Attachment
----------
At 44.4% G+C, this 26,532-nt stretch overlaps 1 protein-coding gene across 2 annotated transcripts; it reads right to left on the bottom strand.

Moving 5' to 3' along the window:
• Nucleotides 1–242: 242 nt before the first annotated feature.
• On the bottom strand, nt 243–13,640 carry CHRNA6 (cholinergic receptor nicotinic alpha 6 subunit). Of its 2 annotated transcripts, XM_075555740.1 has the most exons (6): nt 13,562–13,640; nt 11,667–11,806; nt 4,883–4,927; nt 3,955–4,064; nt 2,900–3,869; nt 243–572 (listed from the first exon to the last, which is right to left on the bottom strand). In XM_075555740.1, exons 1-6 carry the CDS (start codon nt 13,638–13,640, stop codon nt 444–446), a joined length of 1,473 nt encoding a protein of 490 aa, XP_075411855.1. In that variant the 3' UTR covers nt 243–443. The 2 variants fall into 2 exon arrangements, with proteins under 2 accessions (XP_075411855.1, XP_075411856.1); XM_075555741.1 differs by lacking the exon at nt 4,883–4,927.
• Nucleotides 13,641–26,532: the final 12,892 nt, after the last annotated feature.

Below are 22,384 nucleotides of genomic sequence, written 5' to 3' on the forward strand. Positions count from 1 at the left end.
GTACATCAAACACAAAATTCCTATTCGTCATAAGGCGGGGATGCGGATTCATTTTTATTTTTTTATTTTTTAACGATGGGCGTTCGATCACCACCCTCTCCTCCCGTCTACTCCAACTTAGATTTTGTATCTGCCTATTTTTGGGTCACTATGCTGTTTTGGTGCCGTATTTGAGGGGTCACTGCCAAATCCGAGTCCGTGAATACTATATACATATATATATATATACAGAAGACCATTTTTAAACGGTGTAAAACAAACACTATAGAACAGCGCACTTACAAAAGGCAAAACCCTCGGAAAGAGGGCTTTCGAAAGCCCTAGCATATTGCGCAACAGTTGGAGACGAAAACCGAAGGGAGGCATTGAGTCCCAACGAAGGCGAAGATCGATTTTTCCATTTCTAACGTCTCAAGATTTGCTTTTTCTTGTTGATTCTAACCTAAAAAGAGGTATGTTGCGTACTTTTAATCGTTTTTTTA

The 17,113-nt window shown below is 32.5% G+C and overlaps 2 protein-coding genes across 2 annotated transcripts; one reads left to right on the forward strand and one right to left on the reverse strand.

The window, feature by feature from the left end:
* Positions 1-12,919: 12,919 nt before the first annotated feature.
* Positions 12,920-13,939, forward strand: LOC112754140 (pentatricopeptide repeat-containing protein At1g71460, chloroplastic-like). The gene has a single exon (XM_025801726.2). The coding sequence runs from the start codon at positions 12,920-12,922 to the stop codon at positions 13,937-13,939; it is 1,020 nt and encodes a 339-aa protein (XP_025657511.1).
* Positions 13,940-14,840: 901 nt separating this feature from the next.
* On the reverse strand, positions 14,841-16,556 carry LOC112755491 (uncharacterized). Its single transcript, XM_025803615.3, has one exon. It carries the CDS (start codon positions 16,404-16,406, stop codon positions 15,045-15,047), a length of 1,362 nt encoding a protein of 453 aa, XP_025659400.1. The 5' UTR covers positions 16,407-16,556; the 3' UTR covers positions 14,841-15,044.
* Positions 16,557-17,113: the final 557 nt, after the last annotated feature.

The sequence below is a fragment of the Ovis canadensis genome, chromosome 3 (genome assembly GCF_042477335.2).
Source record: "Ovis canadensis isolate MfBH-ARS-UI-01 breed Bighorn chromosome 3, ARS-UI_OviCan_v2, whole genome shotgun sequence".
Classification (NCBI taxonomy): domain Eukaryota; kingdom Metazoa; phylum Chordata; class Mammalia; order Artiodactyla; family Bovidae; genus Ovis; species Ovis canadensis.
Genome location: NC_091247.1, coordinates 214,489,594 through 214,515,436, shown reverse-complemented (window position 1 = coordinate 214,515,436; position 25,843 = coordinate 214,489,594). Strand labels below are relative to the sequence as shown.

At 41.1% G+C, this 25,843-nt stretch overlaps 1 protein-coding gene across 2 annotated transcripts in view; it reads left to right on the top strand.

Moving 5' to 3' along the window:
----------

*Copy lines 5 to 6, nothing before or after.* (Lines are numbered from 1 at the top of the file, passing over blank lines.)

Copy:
• Nucleotides 13,641–26,532: the final 12,892 nt, after the last annotated feature.

Below are 22,384 nucleotides of genomic sequence, written 5' to 3' on the forward strand. Positions count from 1 at the left end.